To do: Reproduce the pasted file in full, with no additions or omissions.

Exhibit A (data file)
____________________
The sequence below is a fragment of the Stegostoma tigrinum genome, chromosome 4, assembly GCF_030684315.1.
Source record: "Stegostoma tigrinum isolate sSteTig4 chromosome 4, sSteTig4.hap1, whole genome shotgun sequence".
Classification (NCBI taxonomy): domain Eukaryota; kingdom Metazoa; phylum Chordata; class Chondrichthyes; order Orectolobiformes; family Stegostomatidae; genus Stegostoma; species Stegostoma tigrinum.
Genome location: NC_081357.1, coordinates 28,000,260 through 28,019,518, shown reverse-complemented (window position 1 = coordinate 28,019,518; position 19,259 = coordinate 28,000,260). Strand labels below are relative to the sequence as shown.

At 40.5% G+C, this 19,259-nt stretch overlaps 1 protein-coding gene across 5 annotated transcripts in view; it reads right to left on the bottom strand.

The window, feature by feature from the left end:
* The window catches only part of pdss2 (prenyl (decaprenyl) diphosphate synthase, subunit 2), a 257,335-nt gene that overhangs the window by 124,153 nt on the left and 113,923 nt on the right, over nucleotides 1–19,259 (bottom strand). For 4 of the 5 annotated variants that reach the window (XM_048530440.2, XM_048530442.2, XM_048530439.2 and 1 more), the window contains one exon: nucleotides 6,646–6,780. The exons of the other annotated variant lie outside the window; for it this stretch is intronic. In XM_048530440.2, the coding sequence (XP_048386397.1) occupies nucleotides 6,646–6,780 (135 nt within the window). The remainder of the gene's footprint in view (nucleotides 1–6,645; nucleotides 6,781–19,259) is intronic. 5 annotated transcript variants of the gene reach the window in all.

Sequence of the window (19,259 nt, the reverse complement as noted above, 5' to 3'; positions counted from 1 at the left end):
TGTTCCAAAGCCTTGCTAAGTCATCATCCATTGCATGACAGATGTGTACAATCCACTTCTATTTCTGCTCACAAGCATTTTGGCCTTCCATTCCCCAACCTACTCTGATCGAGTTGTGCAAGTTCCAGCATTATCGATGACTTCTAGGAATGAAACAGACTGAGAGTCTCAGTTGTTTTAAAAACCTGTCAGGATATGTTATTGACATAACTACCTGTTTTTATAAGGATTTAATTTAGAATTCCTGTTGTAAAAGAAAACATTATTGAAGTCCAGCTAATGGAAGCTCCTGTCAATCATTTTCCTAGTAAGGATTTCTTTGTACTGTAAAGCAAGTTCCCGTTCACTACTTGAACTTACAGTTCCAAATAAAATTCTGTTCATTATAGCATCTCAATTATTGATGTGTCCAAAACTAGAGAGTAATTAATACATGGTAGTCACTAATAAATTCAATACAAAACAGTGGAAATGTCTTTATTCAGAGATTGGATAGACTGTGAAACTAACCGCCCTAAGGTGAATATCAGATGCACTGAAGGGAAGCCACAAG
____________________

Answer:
The sequence below is a fragment of the Stegostoma tigrinum genome, chromosome 4, assembly GCF_030684315.1.
Source record: "Stegostoma tigrinum isolate sSteTig4 chromosome 4, sSteTig4.hap1, whole genome shotgun sequence".
Classification (NCBI taxonomy): domain Eukaryota; kingdom Metazoa; phylum Chordata; class Chondrichthyes; order Orectolobiformes; family Stegostomatidae; genus Stegostoma; species Stegostoma tigrinum.
Genome location: NC_081357.1, coordinates 28,000,260 through 28,019,518, shown reverse-complemented (window position 1 = coordinate 28,019,518; position 19,259 = coordinate 28,000,260). Strand labels below are relative to the sequence as shown.

At 40.5% G+C, this 19,259-nt stretch overlaps 1 protein-coding gene across 5 annotated transcripts in view; it reads right to left on the bottom strand.

The window, feature by feature from the left end:
* The window catches only part of pdss2 (prenyl (decaprenyl) diphosphate synthase, subunit 2), a 257,335-nt gene that overhangs the window by 124,153 nt on the left and 113,923 nt on the right, over nucleotides 1–19,259 (bottom strand). For 4 of the 5 annotated variants that reach the window (XM_048530440.2, XM_048530442.2, XM_048530439.2 and 1 more), the window contains one exon: nucleotides 6,646–6,780. The exons of the other annotated variant lie outside the window; for it this stretch is intronic. In XM_048530440.2, the coding sequence (XP_048386397.1) occupies nucleotides 6,646–6,780 (135 nt within the window). The remainder of the gene's footprint in view (nucleotides 1–6,645; nucleotides 6,781–19,259) is intronic. 5 annotated transcript variants of the gene reach the window in all.

Sequence of the window (19,259 nt, the reverse complement as noted above, 5' to 3'; positions counted from 1 at the left end):
TGTTCCAAAGCCTTGCTAAGTCATCATCCATTGCATGACAGATGTGTACAATCCACTTCTATTTCTGCTCACAAGCATTTTGGCCTTCCATTCCCCAACCTACTCTGATCGAGTTGTGCAAGTTCCAGCATTATCGATGACTTCTAGGAATGAAACAGACTGAGAGTCTCAGTTGTTTTAAAAACCTGTCAGGATATGTTATTGACATAACTACCTGTTTTTATAAGGATTTAATTTAGAATTCCTGTTGTAAAAGAAAACATTATTGAAGTCCAGCTAATGGAAGCTCCTGTCAATCATTTTCCTAGTAAGGATTTCTTTGTACTGTAAAGCAAGTTCCCGTTCACTACTTGAACTTACAGTTCCAAATAAAATTCTGTTCATTATAGCATCTCAATTATTGATGTGTCCAAAACTAGAGAGTAATTAATACATGGTAGTCACTAATAAATTCAATACAAAACAGTGGAAATGTCTTTATTCAGAGATTGGATAGACTGTGAAACTAACCGCCCTAAGGTGAATATCAGATGCACTGAAGGGAAGCCACAAG